There are a lot of ideas in Silicon Valley. But, an idea alone is barely worth the paper on which it’s written, even when it’s a good idea. Ashleigh Brilliant says it right: “Good ideas are common—what’s uncommon are people who’ll work hard enough to bring them about.” More than ever before, we have the resources and talent to turn good ideas into great products. But how do you turn a good idea and a good product into an ambitious and high-flying business?
A founder is challenged to both build the product and bring it to market. For so many of today’s startups, that latter part is the crux of business building. And once engineering led startups reach the marketing and selling phase of business building, they often think it is time to hire a costly, management intensive and inflexible sales team. So many startups assume the burden of a “coin operated” sales team before they’re ready for it, and this is part of the reason they struggle.
A renaissance rep is often the difference between a win or a loss at a startup. — Tweet This
Mark Leslie, founder of Veritas and author of the Sales Learning Curve, has proposed an alternative: the renaissance rep. The renaissance rep is a cross-functional early employee who knows how to smartly interact with both the product and engineering teams, as well as the addressable market, to build product-market fit into a business from the early stages. Identifying ideal customer profiles and ironing out a repeatable sales process is the basic task of the renaissance rep, but they’re not just a sales person. They also serve as a jack of all trades: operations, customer service, business development, manager, product tester, and scrappy right hand to the founding team.
A good startup team always has product and engineering “hackers” who use their talents to do amazing things for the company. Equally important and fulfilled by the renaissance rep, is the “hustler.” The hustle of the renaissance rep means they embrace the ambiguity of a startup, and thrive on building things from scratch. A renaissance rep is known for having a passion for product, a love of people and most importantly getting the job done well.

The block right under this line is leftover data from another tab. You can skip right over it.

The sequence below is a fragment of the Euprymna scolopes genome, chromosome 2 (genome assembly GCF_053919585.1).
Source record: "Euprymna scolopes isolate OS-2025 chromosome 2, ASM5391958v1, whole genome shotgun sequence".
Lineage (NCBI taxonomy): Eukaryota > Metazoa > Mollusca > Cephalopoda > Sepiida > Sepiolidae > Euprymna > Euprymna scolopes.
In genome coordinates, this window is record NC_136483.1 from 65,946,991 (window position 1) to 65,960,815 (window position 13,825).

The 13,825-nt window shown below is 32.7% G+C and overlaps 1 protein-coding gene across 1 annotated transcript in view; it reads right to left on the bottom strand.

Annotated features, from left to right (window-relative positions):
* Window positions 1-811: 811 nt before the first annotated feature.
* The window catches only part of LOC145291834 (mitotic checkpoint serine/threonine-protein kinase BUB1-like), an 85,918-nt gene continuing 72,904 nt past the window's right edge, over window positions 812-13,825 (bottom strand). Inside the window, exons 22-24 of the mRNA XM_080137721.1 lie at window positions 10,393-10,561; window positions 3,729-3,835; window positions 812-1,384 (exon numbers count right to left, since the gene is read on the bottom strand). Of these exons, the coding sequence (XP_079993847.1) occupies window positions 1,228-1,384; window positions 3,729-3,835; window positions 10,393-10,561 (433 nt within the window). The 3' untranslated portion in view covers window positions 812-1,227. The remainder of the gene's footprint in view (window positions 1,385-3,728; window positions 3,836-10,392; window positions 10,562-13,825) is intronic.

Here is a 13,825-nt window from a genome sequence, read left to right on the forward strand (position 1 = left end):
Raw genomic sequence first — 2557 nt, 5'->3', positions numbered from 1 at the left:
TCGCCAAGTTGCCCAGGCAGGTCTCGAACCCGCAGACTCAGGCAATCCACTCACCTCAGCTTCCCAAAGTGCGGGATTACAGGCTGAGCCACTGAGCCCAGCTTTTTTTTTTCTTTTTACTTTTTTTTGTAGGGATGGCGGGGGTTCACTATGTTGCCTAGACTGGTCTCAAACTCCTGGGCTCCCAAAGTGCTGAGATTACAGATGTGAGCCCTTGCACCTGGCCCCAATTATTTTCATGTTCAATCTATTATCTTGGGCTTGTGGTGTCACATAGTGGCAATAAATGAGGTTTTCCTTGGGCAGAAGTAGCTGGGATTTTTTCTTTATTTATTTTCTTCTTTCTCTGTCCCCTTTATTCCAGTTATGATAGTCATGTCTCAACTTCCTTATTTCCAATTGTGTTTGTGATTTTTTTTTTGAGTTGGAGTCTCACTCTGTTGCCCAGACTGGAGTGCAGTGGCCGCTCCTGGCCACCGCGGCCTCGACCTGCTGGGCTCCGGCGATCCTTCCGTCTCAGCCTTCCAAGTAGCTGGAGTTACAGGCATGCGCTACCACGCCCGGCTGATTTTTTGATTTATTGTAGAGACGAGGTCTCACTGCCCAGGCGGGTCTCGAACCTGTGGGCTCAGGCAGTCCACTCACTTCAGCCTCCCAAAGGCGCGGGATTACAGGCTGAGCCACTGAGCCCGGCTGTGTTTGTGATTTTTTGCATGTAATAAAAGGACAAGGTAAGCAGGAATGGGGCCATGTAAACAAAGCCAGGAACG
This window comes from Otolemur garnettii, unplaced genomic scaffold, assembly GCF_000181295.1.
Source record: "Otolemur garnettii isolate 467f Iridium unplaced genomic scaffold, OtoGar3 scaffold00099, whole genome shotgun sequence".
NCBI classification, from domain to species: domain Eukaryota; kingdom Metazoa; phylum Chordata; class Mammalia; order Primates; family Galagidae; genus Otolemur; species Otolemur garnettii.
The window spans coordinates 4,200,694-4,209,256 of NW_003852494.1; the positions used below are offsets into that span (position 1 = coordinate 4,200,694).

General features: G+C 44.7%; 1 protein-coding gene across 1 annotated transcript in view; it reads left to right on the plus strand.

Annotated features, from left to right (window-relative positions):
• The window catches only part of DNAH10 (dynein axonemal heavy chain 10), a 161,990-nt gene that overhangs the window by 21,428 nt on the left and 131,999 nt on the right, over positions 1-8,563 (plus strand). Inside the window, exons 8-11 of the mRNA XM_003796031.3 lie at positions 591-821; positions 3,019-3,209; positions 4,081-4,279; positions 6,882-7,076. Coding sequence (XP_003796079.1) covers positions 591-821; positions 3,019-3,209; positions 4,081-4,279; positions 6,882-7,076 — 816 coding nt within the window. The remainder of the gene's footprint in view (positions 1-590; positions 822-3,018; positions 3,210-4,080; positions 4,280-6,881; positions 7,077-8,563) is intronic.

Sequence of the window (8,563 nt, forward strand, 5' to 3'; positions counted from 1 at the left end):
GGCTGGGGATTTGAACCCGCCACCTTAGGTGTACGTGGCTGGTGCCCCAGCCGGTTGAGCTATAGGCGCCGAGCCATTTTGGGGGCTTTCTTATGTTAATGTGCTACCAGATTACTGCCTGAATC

If you compared a startup to a baseball game, the renaissance rep would be the utility infielder, a “five-tool guy,” serving as the clutch player who is always in the right place at the right time, who makes that key hit when it matters. They are often the difference between a win or a loss. In the business world, a renaissance rep is not the most flashy player on the team, yet their value lies in their ability to drive a company through the sales learning curve. They mold a fledgling organization by recruiting and working with a prospective user base of innovators and early adopters to determine true product market fit.
A renaissance rep is known for having a passion for product, a love of people and most importantly getting the job done. — Tweet This
Zak Holdsworth, co-founder of the startup Hint Health, describes it this way: “I needed an early hire who could build the business side from the ground up. While developing the product, I need someone with a strategic mindset who isn’t afraid to embrace the ambiguity of a startup. I wouldn’t be where I am today if I didn’t make a renaissance rep an early add to my team.”
A renaissance rep needs to be fully integrated into the startup’s leadership. They need the authority and autonomy to interact with the product and engineering teams. And, as somebody with their fingers on the pulse of the market, they’ll often have the most customer facing role of any person on the team. A good rep will use their unique position to collect the data and statistics necessary to provide strategic guidance on where to focus next. They also need to be compensated in a manner appropriate for a developmental role—based on milestones and objectives, rather than quotas. A renaissance rep is a broad, interdisciplinary role and utilizing it to its full potential should be the goal of every startup.
Jeff Gilmore is an innovator and tech entrepreneur. He just completed a 12 week business development program at Tradecraft, transitioning from 10 years of project management and flying in the Air Force. Twitter: @jjgilz